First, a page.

Abraham-Joseph, 26, was arrested on Sunday and remains in immigration custody.
In a statement released Tuesday evening, his legal team said Abraham-Joseph was born in the United Kingdom and came to the United States at 7. He returned to the United Kingdom for about a month in 2005, then came back to the U.S., the statement says.
“Unfortunately, Mr. Abraham-Joseph lost his legal status through no fault of his own,” the statement says. “Mr. Abraham-Joseph, like almost 2 million of his immigrant children peers, was left without immigration status as a young child with no way to fix his immigration status.”
The statement goes on to say Abraham-Joseph “has no criminal convictions or charges under state or federal law” and that “ICE provided incorrect information to the press when it claimed he had a criminal conviction.”
Federal authorities say Abraham-Joseph was convicted of felony drug charges in 2014 in Fulton County.
“We’re not going to provide anything else on this,” ICE spokesman Bryan Cox said in response to the lawyers’ statement.
Asked for clarification, Fulton County cited the section of the Georgia code that deals with restricting access to first-offender records: “In accordance with Georgia Code Section 42-8-62.1 this case was sealed and we cannot confirm or deny any information about the disposition of the matter.”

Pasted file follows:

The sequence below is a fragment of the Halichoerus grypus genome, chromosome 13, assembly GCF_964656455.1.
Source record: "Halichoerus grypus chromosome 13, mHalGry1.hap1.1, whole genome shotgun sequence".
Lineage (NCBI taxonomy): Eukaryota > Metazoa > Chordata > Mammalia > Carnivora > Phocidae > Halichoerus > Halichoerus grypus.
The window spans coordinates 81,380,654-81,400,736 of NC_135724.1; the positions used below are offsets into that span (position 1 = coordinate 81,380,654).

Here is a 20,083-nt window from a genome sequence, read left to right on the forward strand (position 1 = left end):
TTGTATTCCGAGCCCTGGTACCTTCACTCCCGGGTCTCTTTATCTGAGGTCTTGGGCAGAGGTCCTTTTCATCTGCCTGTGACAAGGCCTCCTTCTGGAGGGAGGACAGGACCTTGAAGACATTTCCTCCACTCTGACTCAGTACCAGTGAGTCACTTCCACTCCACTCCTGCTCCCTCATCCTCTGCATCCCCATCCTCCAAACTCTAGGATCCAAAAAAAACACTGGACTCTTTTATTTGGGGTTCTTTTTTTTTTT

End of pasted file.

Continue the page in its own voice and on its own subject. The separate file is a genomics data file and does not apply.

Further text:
Johnson’s letter acknowledges straight away that Abraham-Joseph is not a U.S. citizen, but says the father of three is an exemplary citizen nonetheless.
“She’yaa was born outside of the United States and moved here at a very young age with his parents, sister and brother,” Johnson’s letter reads. “He was raised and spent his formative years in and around Atlanta, and he has developed deep family roots and personal ties to our wonderful state of Georgia, and to Gwinnett and DeKalb counties in particular. She’yaa’s immediate family members residing there include his mother, three sisters, two brothers and three children. She’yaa is the primary breadwinner for most of his siblings, and for his children.”
Meanwhile, an online petition launched by a Black Lives Matter activist has logged nearly 150,000 signatures.
Here is Johnson’s compete letter: